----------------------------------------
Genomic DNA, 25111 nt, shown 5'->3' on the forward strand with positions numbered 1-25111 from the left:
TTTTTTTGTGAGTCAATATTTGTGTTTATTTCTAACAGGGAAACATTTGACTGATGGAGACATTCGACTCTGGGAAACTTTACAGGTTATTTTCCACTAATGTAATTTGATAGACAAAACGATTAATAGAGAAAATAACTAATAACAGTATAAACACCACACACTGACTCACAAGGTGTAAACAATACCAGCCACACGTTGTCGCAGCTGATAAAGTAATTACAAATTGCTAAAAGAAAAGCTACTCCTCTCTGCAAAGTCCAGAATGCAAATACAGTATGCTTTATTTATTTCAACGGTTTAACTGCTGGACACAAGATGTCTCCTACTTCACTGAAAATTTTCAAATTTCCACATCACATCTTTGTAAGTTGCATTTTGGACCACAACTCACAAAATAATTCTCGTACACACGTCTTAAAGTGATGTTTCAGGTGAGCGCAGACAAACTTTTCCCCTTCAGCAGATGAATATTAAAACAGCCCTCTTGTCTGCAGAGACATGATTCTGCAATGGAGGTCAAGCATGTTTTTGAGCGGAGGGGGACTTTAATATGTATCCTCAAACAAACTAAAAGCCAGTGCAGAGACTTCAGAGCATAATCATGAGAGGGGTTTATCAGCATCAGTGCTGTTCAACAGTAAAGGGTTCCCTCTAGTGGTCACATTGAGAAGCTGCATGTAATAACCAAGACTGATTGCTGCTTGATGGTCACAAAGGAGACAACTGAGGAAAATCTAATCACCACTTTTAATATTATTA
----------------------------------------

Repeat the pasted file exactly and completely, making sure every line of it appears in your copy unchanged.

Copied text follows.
Genomic DNA, 25111 nt, shown 5'->3' on the forward strand with positions numbered 1-25111 from the left:
TTTTTTTGTGAGTCAATATTTGTGTTTATTTCTAACAGGGAAACATTTGACTGATGGAGACATTCGACTCTGGGAAACTTTACAGGTTATTTTCCACTAATGTAATTTGATAGACAAAACGATTAATAGAGAAAATAACTAATAACAGTATAAACACCACACACTGACTCACAAGGTGTAAACAATACCAGCCACACGTTGTCGCAGCTGATAAAGTAATTACAAATTGCTAAAAGAAAAGCTACTCCTCTCTGCAAAGTCCAGAATGCAAATACAGTATGCTTTATTTATTTCAACGGTTTAACTGCTGGACACAAGATGTCTCCTACTTCACTGAAAATTTTCAAATTTCCACATCACATCTTTGTAAGTTGCATTTTGGACCACAACTCACAAAATAATTCTCGTACACACGTCTTAAAGTGATGTTTCAGGTGAGCGCAGACAAACTTTTCCCCTTCAGCAGATGAATATTAAAACAGCCCTCTTGTCTGCAGAGACATGATTCTGCAATGGAGGTCAAGCATGTTTTTGAGCGGAGGGGGACTTTAATATGTATCCTCAAACAAACTAAAAGCCAGTGCAGAGACTTCAGAGCATAATCATGAGAGGGGTTTATCAGCATCAGTGCTGTTCAACAGTAAAGGGTTCCCTCTAGTGGTCACATTGAGAAGCTGCATGTAATAACCAAGACTGATTGCTGCTTGATGGTCACAAAGGAGACAACTGAGGAAAATCTAATCACCACTTTTAATATTATTA